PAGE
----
Whisky Reviews

Square Barrel (Aultmore 16 y.o.)


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I recently came across Square Barrel whisky, a concept that was first developed in the 1850’s. The idea behind this most unusual barrel shape was to make the transport of whisky on board ships safer, which I would imagine it did, but the unfortunate consequence is of course that it will have been rather more difficult to move the barrels around (as any physicist or engineer will confirm for those of you in doubt, square barrels will be far less suitable for rolling on their side than their rounded counterparts). Anyway, the shape didn’t catch on too well and the innovative square barrel – which was also more difficult to make than a standard shape – failed to outmaneuver (see what I did there?) its round-cheeked predecessor.

As with most things whisky related, though, it would only be a matter of time before someone rediscovered and rebirthed the concept; enter the Square Barrel Whisky Company – any guesses what they specialize in? With a slogan as good as “It’s hip to be square” and a beautiful looking bottle (at least for the expression I’ve got my hands on, the Aultmore 16), it’s hard to see how the venture could possibly fail.

Okay maybe it’s not that hard, the whisky could be complete rubbish. Luckily, it’s not! Before stepping aside to let my nose and palate have their say, I would like to once again state how gorgeous the bottle is – I would, in fact, recommend it based solely on that basis. Anywho. The nose has a quite sophisticated and sweet character with lots of fancy and overly expensive Waitrose-type honey, warm ripe autumn fruit, freshly caramelized apple (with still-sticky sugar) and gentle flowers. The palate is smooth and rich, with golden syrup, malt, warm fudge (in particular, it reminds me of some fresh fudge I had at the Fudge Kitchen on the Royal Mile, which I would warmly recommend if you’re ever in town), a touch of cinnamon and some spice.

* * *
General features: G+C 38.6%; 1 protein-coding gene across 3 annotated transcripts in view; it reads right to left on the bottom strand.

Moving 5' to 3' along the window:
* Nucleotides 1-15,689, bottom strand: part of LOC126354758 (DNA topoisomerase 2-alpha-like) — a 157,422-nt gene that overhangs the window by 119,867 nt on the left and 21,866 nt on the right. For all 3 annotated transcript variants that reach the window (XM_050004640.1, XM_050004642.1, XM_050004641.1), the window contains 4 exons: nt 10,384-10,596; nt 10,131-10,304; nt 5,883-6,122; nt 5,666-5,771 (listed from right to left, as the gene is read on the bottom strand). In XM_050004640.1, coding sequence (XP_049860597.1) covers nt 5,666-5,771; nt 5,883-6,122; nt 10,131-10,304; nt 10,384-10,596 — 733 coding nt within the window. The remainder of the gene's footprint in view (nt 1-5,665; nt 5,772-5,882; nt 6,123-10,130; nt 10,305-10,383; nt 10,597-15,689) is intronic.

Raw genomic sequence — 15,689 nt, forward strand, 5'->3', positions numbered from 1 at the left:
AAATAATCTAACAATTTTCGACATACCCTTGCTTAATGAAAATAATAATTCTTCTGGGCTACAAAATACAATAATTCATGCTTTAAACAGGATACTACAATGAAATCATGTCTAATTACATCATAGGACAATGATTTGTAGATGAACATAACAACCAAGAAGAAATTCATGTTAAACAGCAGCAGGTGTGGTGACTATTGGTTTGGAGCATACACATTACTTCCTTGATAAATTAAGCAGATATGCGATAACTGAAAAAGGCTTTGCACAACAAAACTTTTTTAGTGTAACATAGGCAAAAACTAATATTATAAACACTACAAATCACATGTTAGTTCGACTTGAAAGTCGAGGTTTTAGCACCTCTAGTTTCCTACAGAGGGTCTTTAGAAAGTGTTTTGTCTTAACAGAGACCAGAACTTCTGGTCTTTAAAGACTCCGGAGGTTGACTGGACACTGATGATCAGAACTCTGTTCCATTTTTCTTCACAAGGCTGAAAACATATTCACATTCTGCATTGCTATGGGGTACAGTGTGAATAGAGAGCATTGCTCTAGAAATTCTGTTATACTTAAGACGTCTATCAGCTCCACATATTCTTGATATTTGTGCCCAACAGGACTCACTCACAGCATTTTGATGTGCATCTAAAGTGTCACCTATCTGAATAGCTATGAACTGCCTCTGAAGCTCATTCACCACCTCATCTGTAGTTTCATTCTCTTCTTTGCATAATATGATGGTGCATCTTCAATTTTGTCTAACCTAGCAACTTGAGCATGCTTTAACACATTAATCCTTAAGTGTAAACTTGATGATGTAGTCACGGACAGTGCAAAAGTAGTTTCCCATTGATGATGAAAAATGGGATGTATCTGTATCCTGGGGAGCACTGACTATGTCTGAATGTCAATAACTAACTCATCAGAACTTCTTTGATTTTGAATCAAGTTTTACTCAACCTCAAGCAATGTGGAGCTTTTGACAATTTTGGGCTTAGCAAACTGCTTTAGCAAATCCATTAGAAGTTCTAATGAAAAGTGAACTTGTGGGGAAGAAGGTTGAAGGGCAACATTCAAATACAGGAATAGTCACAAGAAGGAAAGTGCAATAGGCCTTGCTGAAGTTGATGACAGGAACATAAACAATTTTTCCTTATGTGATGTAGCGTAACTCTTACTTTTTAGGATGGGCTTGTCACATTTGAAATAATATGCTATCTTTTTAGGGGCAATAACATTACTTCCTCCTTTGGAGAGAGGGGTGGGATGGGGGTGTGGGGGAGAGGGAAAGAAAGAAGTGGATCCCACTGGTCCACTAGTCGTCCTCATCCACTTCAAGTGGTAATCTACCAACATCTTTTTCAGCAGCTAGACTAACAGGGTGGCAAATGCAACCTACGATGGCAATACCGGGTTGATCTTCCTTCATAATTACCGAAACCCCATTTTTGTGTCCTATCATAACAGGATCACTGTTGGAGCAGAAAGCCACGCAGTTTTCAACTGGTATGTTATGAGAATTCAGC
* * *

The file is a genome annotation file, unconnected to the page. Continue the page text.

While my judgement may be slightly tinted by my love for the packaging, I think this is a fantastic whisky. The nose is nice and full without being over the top, and I really like the honey notes it’s got going on; the palate is better yet. I do have a further comment about the palate, but I’m sort of scared to put forward as it may sound a bit odd. It reminds me of Bowland’s Cinnamon and Apple cheese, except for the actual cheese-flavor; it has the same cinnamon and apple flavors, along with the smooth texture.

I hope that last comment doesn’t scare anyone off! If you’ve tried the cheese on a digestive cookie, it certainly shouldn’t. There is one bit of information that I’ve deliberately held back thus far, and that’s the price – a bottle will set you back $62 if you get it straight off their website. If your budget will allow for it, though, I’d recommend it.

Eye: Dark sandy gold.

Nose: Sophisticated & sweet, fancy honey, warm autumn fruit, caramelized apple, gentle floweriness.

Mouth: Smooth & rich, golden syrup, malt, fresh warm fudge, cinnamon, spice,  Bowland cinnamon and apple cheese (minus the cheese!).

About Whisky Critic

My name is Martin and I live in Scotland. I love fine things in life, such as gourmet food, travelling around the world and, last but not least, whisky (naturally, I’m partial to a tipple of whiskey or bourbon as well). I have tasted hundreds of whiskies during the recent years and I finally decided to share my experience.

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1 Comment

  1. Joshua Feldman

    March 8, 2012 at 7:09 pm

    Is that barrel in the photograph the actual **bottle** this whiskey comes in? What a stunner. I have to say, such a bottle would make me actually LESS likely to buy the whiskey as it kind of offends my value instinct (I want to pay for careful whiskey crafting – not packaging). However the flavor profile you describe sounds really nice.

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